24 de Agosto del 2014
Ecuador's great train line reopens this summer – in pictures
Ecuador's great train line reopens this summer – in pictures

Ecuador en Medios Internacionales

edwin quito

Estados Unidos, West New York

New luxury steam trains will take passengers from Quito to the coast – on one of the most spectacular rail journeys in the world – following a multi-million pound project to restore Ecuador's historic railway

It's one of the most spectacular train journeys in the world and after more than four years of renovations, Ecuador's famous railway reopens this June. Dating back to the late 19th century, the line was all but closed following neglect and devastating landslides in the 1990s. The ambitious multi-million pound project will see trains running again from Quito, high in the Andes all the way to lowland Guayaquil on the Pacific coast, and connecting the Valley of the Volcanoes with the infamous Nariz del Diablo (Devil's Nose) - one of the steepest stretches of railway you're ever likely to experience.

t is hoped the project, costing around $280m (£185m), will be a major tourist draw to the country. As well as renovating hundreds of miles of track and many stations, beautifully restored 20th-century stream trains will run along key sections of the route.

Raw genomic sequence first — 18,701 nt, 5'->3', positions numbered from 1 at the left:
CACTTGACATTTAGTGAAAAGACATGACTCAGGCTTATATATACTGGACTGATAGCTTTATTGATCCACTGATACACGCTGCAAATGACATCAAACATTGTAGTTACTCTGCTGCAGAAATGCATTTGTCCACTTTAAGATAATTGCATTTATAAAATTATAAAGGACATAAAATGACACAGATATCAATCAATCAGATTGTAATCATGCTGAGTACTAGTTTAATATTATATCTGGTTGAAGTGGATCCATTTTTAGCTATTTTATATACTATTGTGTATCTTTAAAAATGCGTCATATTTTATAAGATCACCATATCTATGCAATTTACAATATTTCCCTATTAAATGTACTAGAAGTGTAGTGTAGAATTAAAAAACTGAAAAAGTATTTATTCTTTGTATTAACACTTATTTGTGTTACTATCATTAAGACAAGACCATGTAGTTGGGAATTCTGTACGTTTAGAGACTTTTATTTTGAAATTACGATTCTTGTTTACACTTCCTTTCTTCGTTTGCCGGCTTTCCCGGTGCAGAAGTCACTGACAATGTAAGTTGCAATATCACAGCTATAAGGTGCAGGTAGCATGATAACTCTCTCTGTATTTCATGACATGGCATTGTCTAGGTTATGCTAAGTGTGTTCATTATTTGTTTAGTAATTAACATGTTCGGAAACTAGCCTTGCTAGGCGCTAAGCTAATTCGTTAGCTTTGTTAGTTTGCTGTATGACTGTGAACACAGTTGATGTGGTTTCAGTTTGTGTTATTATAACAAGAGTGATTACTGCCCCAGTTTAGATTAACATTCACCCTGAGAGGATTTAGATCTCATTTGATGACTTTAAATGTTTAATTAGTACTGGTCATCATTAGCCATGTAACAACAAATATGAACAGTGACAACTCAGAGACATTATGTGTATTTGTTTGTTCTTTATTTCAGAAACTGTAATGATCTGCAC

Starting in the capital Quito, the train heads up to the historic town of Machachi. Views of Cotopaxi, one of the highest active volcanoes in the world, can be seen as you rumble towards the 'Valley of the Volcanoes' that takes passengers past a series of snow-capped peaks, including Cotopaxi, Pichincha, Corazón and Ilinizas. The train reaches its highest point at restored Urbina station (3,609m) and gets as near as you can by train to Chimborazo, the highest mountain in Ecuador – and due to its position on the equator, the closest mountain peak to the sun.

From Urbina the track gets even more hair-raising, as you travel towards the infamous Devil's Nose – where the track loops in a series of precipitous switchbacks on the rocky mountain face of Cóndor Puñuna (Condor Mountain). The engineering challenges in building this section earned it the nickname 'the most difficult railway in the world'.

The Devil's Nose is one of the few sections of the track that was kept open as much of the rest of the route fell into disrepair. It has long been popular with tourists, who would ride on the train roof for the best views.

Georgia Brown
The Guardian
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